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Zimbabwe Government and Farmers
Locked in Land Reform Dispute

Land possession has been a major area of dispute for whites and blacks in Zimbabwe for decades. In 1965, upon independence from Britain, white Rhodesians seized control of the majority of fertile land within the country and forced blacks to use the poorer, arid, and unproductive ground. After minority rule ended in 1980 through the election of President Robert Gabriel Mugabe and the implementation of the Lancaster House Agreement, white landowners were granted ten years of protection from land distribution policies and reform. In addition, this agreement provided that land would not be seized without compensation.

In 1990, after the government was no longer constrained by provisions of the Lancaster Agreement, the Constitution was amended in order to provide for the redistribution of land within the country. Throughout this time, various amendments have been instituted in order to provide for an adequate redistribution of the land, while allowing for the fair compensation of landowners. In addition, various governments, including Britain, have provided land assistance grants in order to facilitate the process of land redistribution and compensation. By 1997, however, much of the more fertile land remained under control of a few thousand white farmers. Moreover, much of the land that had been distributed, remained in the hands of the black elites, and was not accessible for lower-class Zimbabweans. Throughout this period, the population of lower-class laborers within the "tribal reserves", increased. In 1998, international donor governments that had contributed to financing land reforms, held a conference on increased government enforced acquisition of land. These governments adopted a set of principles in order to guide "Phase II" of land reform in Zimbabwe. These principles included respect for the legal process, transparency, poverty reduction, consistency and ensuring affordability for acquisition and allocation of land grants. Subsequent to these proceedings, however, the relationship between the Zimbabwean government and donor governments faced instability, and Zimbabwe accused these governments of attempting to maintain the colonial distribution of wealth.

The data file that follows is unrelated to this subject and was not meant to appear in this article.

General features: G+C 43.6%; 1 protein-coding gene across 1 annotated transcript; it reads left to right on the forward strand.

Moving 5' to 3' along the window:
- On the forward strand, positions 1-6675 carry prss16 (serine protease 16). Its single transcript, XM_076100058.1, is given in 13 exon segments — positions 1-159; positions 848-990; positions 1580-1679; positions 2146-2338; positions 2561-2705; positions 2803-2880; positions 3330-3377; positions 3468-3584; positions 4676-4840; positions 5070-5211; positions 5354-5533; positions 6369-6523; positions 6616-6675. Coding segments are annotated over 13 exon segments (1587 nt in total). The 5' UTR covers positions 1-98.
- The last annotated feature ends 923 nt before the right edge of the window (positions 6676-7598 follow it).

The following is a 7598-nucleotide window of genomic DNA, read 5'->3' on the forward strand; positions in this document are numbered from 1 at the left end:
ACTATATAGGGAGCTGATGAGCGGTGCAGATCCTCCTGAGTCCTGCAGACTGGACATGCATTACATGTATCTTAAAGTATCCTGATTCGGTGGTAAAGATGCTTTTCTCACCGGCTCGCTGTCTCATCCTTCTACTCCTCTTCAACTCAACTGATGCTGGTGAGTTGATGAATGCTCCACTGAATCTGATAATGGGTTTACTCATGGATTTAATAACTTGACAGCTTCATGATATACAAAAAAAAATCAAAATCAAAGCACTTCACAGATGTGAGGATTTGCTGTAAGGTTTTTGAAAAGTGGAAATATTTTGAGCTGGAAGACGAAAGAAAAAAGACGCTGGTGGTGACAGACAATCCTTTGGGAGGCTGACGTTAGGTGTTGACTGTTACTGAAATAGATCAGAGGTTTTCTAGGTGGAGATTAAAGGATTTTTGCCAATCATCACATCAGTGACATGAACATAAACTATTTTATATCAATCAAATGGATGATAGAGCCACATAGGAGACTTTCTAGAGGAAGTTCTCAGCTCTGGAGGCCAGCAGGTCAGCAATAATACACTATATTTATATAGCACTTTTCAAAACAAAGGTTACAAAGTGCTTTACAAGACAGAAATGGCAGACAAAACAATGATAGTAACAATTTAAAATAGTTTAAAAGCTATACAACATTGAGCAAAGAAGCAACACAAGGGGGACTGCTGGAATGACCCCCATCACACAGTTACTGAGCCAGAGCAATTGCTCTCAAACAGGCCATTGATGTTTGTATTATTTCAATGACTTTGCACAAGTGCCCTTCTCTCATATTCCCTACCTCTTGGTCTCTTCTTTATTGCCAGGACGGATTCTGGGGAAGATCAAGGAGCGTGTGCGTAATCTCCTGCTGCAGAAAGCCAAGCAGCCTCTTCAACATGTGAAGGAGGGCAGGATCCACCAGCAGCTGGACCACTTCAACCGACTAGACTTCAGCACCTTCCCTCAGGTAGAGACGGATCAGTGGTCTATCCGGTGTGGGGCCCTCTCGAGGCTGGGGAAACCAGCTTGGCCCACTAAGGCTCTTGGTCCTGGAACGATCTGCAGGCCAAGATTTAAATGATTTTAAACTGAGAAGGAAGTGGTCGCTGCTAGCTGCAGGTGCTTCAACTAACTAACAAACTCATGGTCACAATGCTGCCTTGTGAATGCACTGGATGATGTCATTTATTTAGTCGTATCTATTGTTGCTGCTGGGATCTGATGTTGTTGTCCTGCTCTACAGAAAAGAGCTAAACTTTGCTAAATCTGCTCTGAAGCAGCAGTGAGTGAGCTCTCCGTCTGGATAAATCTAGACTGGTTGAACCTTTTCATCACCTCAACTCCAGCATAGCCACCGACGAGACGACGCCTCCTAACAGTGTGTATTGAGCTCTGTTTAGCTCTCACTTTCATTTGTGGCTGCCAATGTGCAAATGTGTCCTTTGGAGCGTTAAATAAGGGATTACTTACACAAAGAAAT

Over the last five years, there has been increasing political and social tension in Zimbabwe over land-distribution and compensation. In July 2000, President Mugabe stated that he would adopt a "fast-tracts" land reform process in Zimbabwe where a national committee, the National Land Identification Committee, would identify tracks of land for redistribution. This fast-tracts model consists of two approaches: model A1, to benefit 160,000 of the poor from the general landless population; and model A2 aimed at creating 51,000 black commercial farmers. This process, however, has been noted as an inefficient and inconsistent method of allocating land. Moreover, there were increasing concerns that these methods were not monitored by the judicial system.

In December 2000, the Commercial Farmer’s Union (CFU) filed a suit in the Zimbabwe Supreme Court, challenging the legality of the current fast track land reform system. The CFU was successful in obtaining an order from the Court, barring land distribution under the fast-track method because the method was held to be unconstitutional. This interdict was overturned one year later after the government allegedly reformed its policies and procedures. During November 2001, CFU created the Zimbabwe Joint Resettlement Initiative (ZJRI) and proposed redistribution of land with assistance for newly resettled farmers. Since then, there have been reports that the fast-track land measures continue, and that the overall level of distribution and compensation remains ineffective.

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Written December 1, 2002; Last updated March 26, 2008.

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